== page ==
New Jersey firefighter Gene Dannenfelser devoted his entire adult life to helping others. The former deputy chief spent hundreds of hours at Ground Zero after the 9/11 attacks, amidst the clouds of smoke, toxic dust, and fumes. He can still remember someone issuing him a flimsy paper mask for protection, even as he watched federal employees receive full respirators.
In 2014, more than a decade after the attack, doctors diagnosed Dannenfelser with lung cancer. He’s not alone: firefighters around the country are 14 percent more likely to develop cancer than the average citizen. Dannenfelser has had to endure both a lumpectomy and chemotherapy – painful, expensive procedures and ones for which he’ll get little financial assistance or worker’s compensation.
Politicians in D.C. are quick to praise firefighters after they’ve sacrificed their lives, but they do very little to protect the firefighters who are still active and in need of help. Senator Bob Menendez (D-NJ) emphasized this hypocrisy, demanding, "we need not wait for a firefighter to die in order to honor [him]."
New Jersey, like the 14 other states that don’t have cancer presumptive laws, leaves firefighters particularly vulnerable. Without a way to receive worker's compensation, first responders must pay for cancer treatments and doctor's visits out-of-pocket. Unable to afford the steep costs, about 60 percent of firefighters die from some form of cancer.
Fortunately, a recent meeting between a New Jersey firefighter’s association and state lawmakers has made an important first step towards remedying, or at least learning more about this problem.
New Law May Save Lives Now and in the Future
On May 5th, in North New Jersey, lawmakers and former firefighters met to unveil a new and potentially life-saving law: The Firefighter Cancer Registry Act. The bill seeks to collect cancer data on full-time and volunteer firefighters across the country. The data will be given to researchers to create better safety practices and to learn more about the correlation between cancer and smoke exposure.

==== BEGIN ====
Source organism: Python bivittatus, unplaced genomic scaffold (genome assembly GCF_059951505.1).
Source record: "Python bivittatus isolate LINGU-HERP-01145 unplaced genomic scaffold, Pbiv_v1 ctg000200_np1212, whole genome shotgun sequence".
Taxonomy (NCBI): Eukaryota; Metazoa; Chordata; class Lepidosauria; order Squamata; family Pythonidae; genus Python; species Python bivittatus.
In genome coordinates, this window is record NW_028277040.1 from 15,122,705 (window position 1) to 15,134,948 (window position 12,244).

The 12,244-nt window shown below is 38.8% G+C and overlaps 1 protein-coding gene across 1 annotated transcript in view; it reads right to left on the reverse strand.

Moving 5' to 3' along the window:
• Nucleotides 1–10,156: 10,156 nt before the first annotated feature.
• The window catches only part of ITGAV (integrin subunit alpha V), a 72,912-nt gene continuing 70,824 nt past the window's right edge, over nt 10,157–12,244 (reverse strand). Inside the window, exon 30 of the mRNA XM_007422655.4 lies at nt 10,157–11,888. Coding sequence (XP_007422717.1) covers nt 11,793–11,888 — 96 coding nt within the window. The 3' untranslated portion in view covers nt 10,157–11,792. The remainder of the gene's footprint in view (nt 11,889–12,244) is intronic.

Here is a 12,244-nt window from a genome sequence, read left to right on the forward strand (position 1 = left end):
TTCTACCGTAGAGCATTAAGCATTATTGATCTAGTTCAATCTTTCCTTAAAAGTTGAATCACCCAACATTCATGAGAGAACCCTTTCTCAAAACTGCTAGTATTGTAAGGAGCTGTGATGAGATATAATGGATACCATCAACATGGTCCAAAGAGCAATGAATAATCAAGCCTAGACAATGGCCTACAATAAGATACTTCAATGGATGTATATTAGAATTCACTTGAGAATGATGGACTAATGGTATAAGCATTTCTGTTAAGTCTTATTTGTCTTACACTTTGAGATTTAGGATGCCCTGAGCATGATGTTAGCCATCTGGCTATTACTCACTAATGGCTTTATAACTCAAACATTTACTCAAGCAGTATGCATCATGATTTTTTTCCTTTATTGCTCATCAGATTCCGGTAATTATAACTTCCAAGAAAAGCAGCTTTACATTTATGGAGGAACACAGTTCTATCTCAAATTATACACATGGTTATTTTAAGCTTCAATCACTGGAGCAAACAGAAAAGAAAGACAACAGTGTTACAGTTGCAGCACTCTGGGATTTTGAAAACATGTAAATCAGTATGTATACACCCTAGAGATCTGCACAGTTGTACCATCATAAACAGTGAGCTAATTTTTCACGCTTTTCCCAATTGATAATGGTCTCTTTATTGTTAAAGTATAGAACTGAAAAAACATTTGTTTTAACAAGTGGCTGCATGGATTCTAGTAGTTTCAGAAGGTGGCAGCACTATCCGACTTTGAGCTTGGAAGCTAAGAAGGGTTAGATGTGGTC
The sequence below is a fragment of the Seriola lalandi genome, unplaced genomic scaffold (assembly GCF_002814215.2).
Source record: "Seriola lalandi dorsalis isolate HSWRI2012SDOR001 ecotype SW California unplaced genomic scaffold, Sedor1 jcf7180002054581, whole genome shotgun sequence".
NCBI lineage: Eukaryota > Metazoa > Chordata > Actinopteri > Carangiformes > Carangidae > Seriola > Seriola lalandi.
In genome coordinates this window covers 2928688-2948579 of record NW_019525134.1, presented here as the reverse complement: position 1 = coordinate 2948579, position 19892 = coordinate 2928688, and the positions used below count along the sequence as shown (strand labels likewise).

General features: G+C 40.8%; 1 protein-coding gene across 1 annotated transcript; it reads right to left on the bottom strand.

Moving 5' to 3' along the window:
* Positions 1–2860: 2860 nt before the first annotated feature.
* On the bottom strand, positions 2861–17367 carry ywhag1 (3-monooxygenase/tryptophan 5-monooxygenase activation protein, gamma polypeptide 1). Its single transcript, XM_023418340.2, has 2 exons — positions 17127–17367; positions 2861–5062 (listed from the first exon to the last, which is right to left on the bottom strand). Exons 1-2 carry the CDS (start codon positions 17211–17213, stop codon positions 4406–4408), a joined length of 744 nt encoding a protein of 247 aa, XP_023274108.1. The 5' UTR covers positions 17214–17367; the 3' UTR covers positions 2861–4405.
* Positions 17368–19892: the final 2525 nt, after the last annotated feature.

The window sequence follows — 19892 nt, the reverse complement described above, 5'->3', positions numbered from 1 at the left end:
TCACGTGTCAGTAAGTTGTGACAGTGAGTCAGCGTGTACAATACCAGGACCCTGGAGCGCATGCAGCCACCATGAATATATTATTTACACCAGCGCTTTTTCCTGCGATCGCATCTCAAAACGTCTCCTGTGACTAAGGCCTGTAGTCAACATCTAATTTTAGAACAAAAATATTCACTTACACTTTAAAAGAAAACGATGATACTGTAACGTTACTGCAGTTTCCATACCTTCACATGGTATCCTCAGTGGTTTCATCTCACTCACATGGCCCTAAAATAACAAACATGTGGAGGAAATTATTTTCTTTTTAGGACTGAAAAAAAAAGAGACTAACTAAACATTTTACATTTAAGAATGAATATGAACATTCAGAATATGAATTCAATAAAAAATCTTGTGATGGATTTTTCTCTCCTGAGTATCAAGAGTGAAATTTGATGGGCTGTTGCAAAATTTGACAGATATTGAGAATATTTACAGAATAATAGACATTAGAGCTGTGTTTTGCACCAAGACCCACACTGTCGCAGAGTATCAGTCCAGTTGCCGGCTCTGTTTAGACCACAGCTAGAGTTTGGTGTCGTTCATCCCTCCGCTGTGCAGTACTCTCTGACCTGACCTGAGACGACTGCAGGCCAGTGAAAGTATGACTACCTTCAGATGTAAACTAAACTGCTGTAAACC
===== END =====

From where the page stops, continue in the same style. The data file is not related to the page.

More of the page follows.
The law is a refreshing step forward in what's been an unnecessarily difficult struggle for our nation's heroes to receive support with their work-related health issues. In the recent past, bills like the Zadroga Act, which provides medical coverage to 9/11 first responders, struggled to be renewed by Congress.
In fact, it was only after specific Congress members were publicly shamed by major media outlets like the New York Daily News and celebrity activists like Jon Stewart that they agreed to officially renew the act, thus giving the men and women who risked their lives during 9/11 health coverage for the next 75 years.
Protecting Those Who Protect Us
At the root of the cancer problem are the toxic chemicals infused into modern homes. While flame-resistant modern furniture is less likely to go up in a blaze, the tradeoff is that it creates 10 times the amount of toxic gases and twice as much smoke. Blood sample studies have shown that residential firefighters have 3 times the average amount of flame retardant chemicals in their systems.
Ed Donnelly, a firefighter and president of the New Jersey State Firefighters’ Mutual Benevolent Association said, “it’s not the fires, it’s not being out on the highways that kill us all the time, it’s the long-term exposure over and over and over again to the toxins and carcinogens that we are breathing in.”
This has been the truth for a long time – that the daily routines of first responders are often far more deadly in the long-run than the actual emergencies. The new law will finally give researchers more data to study the problem and hopefully find a solution. Senator Menendez summed up his sentiment regarding the law as, “we need to protect those who protect us.”
The Real Cost of Helping Real-Life Heroes
Though the cancer registry may be very useful, New Jersey still doesn't have cancer presumption laws. Firefighters who are at risk right now have little protection. In many cases it boils down to an issue of cost. Lawmakers claim they can’t afford the coverage, yet they routinely fund more expensive and less dire programs when it suits them politically. And while the state may wince at high medical costs, imagine the brutal financial toll that cancer takes on firefighters themselves, many of whom are lucky to make $40,000 a year.
Without men and women willing to risk everything for public safety, America would crumble into ashes. Protecting firefighters from painful deaths is, as Jon Stewart put it, “literally the least we can do.” It remains to be seen if New Jersey will make that tiny investment.